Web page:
Adam Cro discusses how he turned a hobby into a business that blends traditional and modern engineering practices – Matt Pulzer reports.
It’s not every day you meet a 25-year-old engineer with 17 years of experience under his belt. But then Adam Cro and his model engineering company Cro Fittings are neither your average engineer nor business.
Model engineering, the art and science of creating working engineering miniatures (see box below) runs in his family – both his father and grandfather were talented model engineers, as confirmed by a well-stocked, glass-fronted cabinet of beautiful locomotives, and Adam caught the bug when he was just eight.
By day he is a degree-educated design engineer for a company involved in fire hazard test systems. In his spare time, he is the owner-founder, chief mechanical engineer, sales rep and bottlewasher for Cro Fittings.
He manufactures and sells super-detailed parts for model engineers constructing coal-powered, British steam locomotive models. I met him on his factory shop floor – a small room next to his parent’s kitchen – to find out how he runs his miniature engineering company.
I can see an array of very small bronze components on your workbench – what are they and how are they made?
AC: You are looking at scale, mostly working, fittings of original parts for 1950s-vintage British Rail steam locomotives. That black pedestal includes items such as a fully operating vacuum-breaker blower valve.
The manufacturing is quite complicated. You could summarise my approach as a mix of ‘old fashioned’ and 21st-century engineering techniques. On the one hand, I like to use traditional lathe and mill work, and given the nature of the parts (and customer base) everything is in imperial measurements.
But on the other hand, I use CAD, additive printing and outsource via the web some aspects of fabrication to countries as far afield as New Zealand. Plus, of course, I can promote my business via social media and assorted online fora.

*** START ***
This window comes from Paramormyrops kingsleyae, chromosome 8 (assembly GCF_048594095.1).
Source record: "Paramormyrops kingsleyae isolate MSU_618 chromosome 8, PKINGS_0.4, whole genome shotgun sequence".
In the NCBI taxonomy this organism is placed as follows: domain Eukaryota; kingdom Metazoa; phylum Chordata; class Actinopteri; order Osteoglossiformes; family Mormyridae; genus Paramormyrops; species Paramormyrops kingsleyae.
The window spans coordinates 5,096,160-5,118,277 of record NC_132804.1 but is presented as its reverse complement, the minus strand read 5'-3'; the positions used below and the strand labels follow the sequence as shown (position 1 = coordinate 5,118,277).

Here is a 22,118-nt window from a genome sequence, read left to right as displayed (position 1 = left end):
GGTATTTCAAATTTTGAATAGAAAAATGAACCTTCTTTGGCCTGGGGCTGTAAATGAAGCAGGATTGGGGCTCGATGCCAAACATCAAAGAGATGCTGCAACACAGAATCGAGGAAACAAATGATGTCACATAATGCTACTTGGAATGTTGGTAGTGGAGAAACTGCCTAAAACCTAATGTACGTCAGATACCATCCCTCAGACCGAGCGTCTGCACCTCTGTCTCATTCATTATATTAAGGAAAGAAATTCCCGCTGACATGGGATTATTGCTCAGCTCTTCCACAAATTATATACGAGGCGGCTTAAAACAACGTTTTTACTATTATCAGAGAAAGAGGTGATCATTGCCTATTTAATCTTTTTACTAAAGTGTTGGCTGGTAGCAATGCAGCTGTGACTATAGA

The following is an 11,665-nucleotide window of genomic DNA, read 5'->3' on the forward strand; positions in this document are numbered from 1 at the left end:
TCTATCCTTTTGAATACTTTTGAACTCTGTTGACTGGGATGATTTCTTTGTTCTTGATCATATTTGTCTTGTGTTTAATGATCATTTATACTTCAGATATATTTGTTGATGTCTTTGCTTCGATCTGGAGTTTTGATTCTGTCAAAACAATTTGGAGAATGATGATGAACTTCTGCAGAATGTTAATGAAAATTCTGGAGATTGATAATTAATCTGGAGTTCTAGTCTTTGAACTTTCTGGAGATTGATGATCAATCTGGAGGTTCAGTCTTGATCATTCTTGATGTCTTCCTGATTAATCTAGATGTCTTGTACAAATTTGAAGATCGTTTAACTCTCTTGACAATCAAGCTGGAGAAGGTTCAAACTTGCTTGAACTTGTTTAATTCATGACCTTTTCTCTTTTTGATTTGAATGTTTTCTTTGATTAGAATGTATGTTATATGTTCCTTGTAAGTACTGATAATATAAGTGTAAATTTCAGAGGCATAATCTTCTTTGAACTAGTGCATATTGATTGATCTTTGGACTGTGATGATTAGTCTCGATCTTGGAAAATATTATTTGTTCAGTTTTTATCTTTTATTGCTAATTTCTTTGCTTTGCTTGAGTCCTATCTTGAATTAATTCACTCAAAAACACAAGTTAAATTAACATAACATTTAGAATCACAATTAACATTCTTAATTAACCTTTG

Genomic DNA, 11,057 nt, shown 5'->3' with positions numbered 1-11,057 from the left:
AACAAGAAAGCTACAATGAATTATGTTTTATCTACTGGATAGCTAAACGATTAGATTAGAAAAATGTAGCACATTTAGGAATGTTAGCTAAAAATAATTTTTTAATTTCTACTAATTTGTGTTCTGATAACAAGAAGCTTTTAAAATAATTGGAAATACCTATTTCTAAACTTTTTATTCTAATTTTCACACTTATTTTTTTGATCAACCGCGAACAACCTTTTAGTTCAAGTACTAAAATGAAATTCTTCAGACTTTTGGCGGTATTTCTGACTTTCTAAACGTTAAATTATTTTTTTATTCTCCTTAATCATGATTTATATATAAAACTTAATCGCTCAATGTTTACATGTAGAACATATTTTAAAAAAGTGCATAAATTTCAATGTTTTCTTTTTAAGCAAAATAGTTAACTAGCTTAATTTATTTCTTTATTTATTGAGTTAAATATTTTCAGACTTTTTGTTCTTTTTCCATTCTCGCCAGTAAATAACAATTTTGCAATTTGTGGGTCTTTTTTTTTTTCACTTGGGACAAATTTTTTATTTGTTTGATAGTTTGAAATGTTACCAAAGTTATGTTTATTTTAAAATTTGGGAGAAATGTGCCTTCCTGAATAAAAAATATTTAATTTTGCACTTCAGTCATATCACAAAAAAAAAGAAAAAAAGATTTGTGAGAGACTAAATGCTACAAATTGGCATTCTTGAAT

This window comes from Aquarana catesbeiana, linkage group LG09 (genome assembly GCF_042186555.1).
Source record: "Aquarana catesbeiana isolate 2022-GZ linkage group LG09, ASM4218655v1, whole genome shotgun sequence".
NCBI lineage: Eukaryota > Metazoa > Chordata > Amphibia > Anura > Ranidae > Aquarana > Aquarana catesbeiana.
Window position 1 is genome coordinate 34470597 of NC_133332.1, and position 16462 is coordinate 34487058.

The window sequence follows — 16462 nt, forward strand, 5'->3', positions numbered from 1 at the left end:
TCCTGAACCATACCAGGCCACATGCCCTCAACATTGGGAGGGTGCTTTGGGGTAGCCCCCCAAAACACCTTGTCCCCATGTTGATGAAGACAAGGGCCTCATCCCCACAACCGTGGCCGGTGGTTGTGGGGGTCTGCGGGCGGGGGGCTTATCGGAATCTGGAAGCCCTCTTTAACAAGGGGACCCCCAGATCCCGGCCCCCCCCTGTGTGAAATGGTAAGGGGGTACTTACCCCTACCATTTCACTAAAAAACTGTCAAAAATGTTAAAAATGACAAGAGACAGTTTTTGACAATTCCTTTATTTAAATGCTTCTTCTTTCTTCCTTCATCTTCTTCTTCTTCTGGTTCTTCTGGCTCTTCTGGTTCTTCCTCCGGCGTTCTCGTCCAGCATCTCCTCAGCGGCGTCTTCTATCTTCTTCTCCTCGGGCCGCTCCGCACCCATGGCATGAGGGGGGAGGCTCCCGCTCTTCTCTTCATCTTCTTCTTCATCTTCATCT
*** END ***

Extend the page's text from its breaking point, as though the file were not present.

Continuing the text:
It’s a nice blend of old and new, which is a pretty good reflection of the product and market in which I operate.
So, talk me through your production system.
Once I’ve chosen the part I want to make I do my research. I prefer to work from original engineering drawings (for example from the National Railway Museum archive in York).
However, if I can’t find drawings then I will take measurements from an actual loco – that pedestal comes from Camelot at the nearby Bluebell heritage railway.
Next, I model the part in 3D CAD – the kind of system any modern, professional engineer uses. I start off drawing 1:1, in other words full size, attempting to make a perfect virtual replica.
In fact, I have had inquiries about manufacturing full-size parts, but for now I am happy focusing on miniatures. Next, I scale down the CAD model, typically in the ratio 11.3:1 for 5-inch gauge (the distance between rails) – one of the most popular sizes used by model engineers.
At this stage, I have to do some finessing of the part, particularly if it is designed to operate and not just look pretty. The thermodynamics and fluid flow of a system do not scale proportionally with a part’s reduction in size, so I need to keep an eye on what works and what needs tweaking.
Plus, more mundane aspects of construction such as wall thickness need to be watched carefully because a part may simply be too delicate if scaled without consideration for final dimensions, machinability and operating conditions.
Fortunately, modern CAD is very helpful here – for example, I can set minimum wall thicknesses and ensure there is enough material to produce a viable part. Then there are standard engineering matters to consider, for example leaving enough extra metal on port faces to ensure I can hold and machine them properly. It’s a long list of things that need to be right and CAD is definitely a huge help.
So, now that you’ve got your virtual piece finessed and finished; is this where additive printing comes in?
Almost. I now have to think about where to attach sprues for molten metal flow, and last, but not least – as anyone involved with casting will tell you – it is vital to take account of shrinkage as the liquid bronze cools and solidifies.
Now it’s time to print. I have a partner/supplier/colleague in New Zealand – Mike Jack who has invested in some very high-quality tools, and we cooperate on the additive printing side.
We share a Dropbox folder, so all I have to do is send him the completed CAD files and he can print them off for me on his industrial-grade 3D Systems wax printer. Next, the part is UV cured and we’re ready for casting.
By good fortune, Mike has access to several nearby precious-metal jewellery foundries. They are just the right kind of partner for understanding the kind of fine quality work we want – we simply substitute silicon bronze for gold and platinum.